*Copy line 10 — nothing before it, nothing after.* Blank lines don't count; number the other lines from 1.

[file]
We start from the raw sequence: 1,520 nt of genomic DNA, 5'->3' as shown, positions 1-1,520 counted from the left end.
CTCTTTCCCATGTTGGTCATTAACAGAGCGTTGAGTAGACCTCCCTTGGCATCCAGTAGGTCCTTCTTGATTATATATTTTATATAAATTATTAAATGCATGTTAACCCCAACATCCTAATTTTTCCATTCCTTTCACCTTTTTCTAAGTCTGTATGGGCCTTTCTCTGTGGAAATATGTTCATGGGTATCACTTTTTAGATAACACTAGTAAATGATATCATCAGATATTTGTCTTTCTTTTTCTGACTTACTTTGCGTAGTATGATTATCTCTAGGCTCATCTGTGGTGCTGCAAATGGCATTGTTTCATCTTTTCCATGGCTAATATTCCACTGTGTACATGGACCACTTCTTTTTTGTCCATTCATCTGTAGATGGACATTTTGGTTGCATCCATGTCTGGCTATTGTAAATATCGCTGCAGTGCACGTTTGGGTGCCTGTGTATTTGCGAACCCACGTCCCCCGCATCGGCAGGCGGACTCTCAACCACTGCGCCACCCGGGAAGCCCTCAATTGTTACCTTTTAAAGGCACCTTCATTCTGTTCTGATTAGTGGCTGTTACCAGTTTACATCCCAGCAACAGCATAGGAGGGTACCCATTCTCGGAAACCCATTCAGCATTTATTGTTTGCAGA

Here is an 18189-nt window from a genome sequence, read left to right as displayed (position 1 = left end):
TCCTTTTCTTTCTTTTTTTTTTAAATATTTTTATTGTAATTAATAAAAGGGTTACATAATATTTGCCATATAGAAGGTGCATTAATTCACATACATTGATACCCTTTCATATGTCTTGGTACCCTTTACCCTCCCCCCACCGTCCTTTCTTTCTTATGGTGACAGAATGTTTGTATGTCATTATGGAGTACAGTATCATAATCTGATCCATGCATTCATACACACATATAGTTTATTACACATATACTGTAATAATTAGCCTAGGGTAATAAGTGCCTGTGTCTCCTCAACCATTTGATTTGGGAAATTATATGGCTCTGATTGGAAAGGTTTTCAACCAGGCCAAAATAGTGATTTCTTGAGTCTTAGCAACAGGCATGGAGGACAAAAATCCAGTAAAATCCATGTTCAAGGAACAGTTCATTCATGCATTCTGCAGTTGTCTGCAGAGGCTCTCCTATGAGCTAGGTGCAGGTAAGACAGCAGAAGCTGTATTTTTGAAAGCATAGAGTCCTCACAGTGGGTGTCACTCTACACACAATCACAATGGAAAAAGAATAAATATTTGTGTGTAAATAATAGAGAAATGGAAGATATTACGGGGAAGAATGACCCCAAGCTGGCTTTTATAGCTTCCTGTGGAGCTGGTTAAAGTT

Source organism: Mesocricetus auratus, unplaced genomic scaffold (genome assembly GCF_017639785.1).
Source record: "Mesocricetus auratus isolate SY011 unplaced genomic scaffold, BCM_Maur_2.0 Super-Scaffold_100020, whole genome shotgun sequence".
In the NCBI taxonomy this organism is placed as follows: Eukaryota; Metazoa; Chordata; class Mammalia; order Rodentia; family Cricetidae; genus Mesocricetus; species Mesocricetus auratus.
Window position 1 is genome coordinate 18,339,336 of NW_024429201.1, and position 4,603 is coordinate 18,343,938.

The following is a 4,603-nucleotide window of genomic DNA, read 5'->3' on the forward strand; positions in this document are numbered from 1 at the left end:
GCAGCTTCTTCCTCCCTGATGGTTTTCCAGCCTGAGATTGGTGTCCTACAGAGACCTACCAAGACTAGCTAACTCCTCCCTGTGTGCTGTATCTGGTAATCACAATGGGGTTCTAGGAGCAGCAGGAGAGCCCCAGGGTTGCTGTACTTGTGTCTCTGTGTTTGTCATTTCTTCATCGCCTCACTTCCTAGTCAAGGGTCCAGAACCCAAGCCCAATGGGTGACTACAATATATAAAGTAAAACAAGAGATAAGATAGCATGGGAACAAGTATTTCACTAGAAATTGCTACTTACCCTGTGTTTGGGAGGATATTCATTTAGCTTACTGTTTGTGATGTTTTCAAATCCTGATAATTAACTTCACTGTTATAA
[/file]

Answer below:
GCAGCTTCTTCCTCCCTGATGGTTTTCCAGCCTGAGATTGGTGTCCTACAGAGACCTACCAAGACTAGCTAACTCCTCCCTGTGTGCTGTATCTGGTAATCACAATGGGGTTCTAGGAGCAGCAGGAGAGCCCCAGGGTTGCTGTACTTGTGTCTCTGTGTTTGTCATTTCTTCATCGCCTCACTTCCTAGTCAAGGGTCCAGAACCCAAGCCCAATGGGTGACTACAATATATAAAGTAAAACAAGAGATAAGATAGCATGGGAACAAGTATTTCACTAGAAATTGCTACTTACCCTGTGTTTGGGAGGATATTCATTTAGCTTACTGTTTGTGATGTTTTCAAATCCTGATAATTAACTTCACTGTTATAA